Infinite Visited top tier ophthalmologist. Apparently I could have an early onset of Glaucoma due to elevated intraocular pressure.
You are not a hypochondriac. I identify with some of your symptoms, especially the debilitating “brain fog."
I also had a neuro-ophthalmologist suggest possible early-onset glaucoma. A visual field test detected peripheral blindness in one eye. It turned out that the LED lights in the newly renovated doctor's office started one of my flicker migraines. I went back again when migraine-free, wore welding glasses in the waiting room and covered my eyes with my hands and then had them keep the overhead lights off in the exam room. Repeated the visual field test and it was completely normal. It’s interesting to hear that someone else also had a similar experience. This is the only time any doctor actually detected anything "wrong" with me. I think it’s evidence for both of us that the problems aren’t some kind of hypochondria.
I also relate to your description of feeling like you’re not in your own body. I’m not sure that it’s quite the same thing, but ambient LED flicker immediately makes me feel vaguely like there’s something off in my how I’m occupying the space around me. This feeling intensifies for me during a flicker migraine and this sense of some kind of spatial disorientation is accompanied by nausea. I think that initial subtle feeling of something being "off" has some similarities to what anxiety feels like, but I don’t think, at least for me, that it’s the same thing. I rarely feel anxious and never in relation to lights. My current hypothesis is that I’m actually perceiving the light flicker at a semi-conscious level, which is making my perception of the space around me feel "off." Then I suspect that the abnormal synchronization of brainwaves that probably happens during a flicker-induced migraine may lock my brain into some kind of signaling that makes me feel this spatial disorientation and nausea even after I’m not directly looking at the flicker. Then it just takes a lot of time for my brain to return to normal and for my perception of how I’m occupying space to feel stable. I really wonder how many other people who say that they “don’t like" LED lights are slightly disoriented by semi-consciously perceiving the flicker.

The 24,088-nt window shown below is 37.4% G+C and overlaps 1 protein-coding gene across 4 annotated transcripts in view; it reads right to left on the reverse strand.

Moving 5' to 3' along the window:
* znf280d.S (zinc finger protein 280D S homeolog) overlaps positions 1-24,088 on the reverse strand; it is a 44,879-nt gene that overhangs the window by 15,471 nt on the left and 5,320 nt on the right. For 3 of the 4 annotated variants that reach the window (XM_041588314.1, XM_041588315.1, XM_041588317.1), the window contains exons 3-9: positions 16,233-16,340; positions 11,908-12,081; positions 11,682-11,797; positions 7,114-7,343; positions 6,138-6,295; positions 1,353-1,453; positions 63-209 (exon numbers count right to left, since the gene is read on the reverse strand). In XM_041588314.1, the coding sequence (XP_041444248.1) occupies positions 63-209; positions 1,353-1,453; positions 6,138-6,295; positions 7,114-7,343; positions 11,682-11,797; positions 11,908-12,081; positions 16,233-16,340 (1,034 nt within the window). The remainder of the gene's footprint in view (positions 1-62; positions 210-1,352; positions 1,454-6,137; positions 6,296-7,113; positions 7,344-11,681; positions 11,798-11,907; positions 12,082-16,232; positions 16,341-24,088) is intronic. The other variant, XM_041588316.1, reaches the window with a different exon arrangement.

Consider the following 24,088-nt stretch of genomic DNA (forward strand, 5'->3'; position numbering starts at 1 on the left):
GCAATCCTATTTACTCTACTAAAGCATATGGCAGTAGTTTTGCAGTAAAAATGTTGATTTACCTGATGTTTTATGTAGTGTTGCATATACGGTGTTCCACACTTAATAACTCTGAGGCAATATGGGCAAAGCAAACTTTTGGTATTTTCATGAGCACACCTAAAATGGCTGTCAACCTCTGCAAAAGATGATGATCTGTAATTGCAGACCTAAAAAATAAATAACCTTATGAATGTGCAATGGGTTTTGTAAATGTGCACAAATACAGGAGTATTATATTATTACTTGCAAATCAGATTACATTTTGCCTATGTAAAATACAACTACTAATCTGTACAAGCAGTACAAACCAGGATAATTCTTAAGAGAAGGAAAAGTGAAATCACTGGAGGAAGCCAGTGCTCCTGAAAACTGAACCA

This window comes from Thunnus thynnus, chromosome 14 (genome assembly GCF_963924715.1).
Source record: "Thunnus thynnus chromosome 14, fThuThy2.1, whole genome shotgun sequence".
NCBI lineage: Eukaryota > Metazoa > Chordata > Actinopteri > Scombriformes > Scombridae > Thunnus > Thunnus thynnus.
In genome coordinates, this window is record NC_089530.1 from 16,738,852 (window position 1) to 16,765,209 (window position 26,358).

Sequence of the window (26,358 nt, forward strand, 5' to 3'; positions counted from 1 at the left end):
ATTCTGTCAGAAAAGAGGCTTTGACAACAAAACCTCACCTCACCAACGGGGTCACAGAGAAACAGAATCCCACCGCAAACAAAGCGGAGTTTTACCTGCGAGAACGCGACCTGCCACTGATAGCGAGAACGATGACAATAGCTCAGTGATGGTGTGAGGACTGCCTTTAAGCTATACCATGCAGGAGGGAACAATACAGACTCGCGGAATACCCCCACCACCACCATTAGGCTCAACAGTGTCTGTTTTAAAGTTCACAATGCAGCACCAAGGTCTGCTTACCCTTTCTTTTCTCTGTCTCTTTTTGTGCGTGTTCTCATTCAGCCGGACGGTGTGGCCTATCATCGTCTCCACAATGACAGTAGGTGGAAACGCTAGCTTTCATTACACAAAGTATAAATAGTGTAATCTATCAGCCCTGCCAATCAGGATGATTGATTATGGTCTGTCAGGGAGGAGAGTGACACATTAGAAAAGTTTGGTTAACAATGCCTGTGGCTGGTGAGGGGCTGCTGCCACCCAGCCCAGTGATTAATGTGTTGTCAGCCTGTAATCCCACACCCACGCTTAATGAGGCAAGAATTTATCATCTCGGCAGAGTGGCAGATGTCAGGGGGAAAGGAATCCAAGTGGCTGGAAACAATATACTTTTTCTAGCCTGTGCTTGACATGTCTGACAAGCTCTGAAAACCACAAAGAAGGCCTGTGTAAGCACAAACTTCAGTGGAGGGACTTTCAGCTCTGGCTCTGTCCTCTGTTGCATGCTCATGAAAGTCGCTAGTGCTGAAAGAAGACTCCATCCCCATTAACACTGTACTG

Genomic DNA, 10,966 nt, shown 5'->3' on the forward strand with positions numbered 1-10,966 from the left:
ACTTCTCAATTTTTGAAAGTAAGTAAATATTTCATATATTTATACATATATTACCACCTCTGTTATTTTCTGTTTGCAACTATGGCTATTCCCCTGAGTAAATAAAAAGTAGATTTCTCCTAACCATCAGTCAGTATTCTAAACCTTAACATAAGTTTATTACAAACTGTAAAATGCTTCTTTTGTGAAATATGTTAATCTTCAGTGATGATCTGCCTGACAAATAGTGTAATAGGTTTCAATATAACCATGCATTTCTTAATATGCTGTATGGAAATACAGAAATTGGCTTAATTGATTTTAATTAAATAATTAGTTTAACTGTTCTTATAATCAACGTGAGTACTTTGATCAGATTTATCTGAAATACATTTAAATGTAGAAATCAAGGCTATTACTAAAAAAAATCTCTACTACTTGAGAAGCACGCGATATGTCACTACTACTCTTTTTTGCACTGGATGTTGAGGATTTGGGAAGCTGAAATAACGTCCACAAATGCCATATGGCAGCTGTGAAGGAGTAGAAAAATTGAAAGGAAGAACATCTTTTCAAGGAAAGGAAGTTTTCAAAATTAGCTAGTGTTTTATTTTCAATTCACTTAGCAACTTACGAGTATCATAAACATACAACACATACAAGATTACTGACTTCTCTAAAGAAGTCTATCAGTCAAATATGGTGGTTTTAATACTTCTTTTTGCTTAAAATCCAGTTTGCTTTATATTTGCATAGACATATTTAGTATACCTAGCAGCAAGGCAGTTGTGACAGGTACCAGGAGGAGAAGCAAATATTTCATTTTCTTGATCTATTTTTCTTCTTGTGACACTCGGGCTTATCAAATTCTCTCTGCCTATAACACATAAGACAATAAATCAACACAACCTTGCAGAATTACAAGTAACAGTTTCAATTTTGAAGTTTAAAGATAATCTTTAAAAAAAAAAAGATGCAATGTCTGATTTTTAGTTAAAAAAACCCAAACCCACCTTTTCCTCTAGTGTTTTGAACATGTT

You aren’t alone. It's difficult for me to convince others that invisible flicker makes me very ill since most people don’t consciously perceive it at all.
You’re definitely in good company here in a very helpful community. I can’t personally comment much on the computer screen configurations, but I know for me, any exposure to flickering ambient light increases my sensitivity to both screens and ambient lights. Increasing the amount of flicker-free light (sunlight or truly flicker-free LEDs) helps me overall, I think because it mitigates perception of the flicker of other lights. Minimizing exposure to flickering ambient light and wearing Shade5 welding glasses and a baseball hat when I can’t avoid it also helps. My latest flicker migraine lasted about 7 weeks following 3 hours of exposure to flickering LED lights. Even the minimal flicker of some incandescent lights bothered me during the migraine. Sunlight was still good. The only artificial lights that didn’t exacerbate the migraine were flicker-free LEDs with a 0.00 flicker index. These seem to be really hard to find these days. Waveform makes them in the US - maybe someone else knows of a European manufacturer.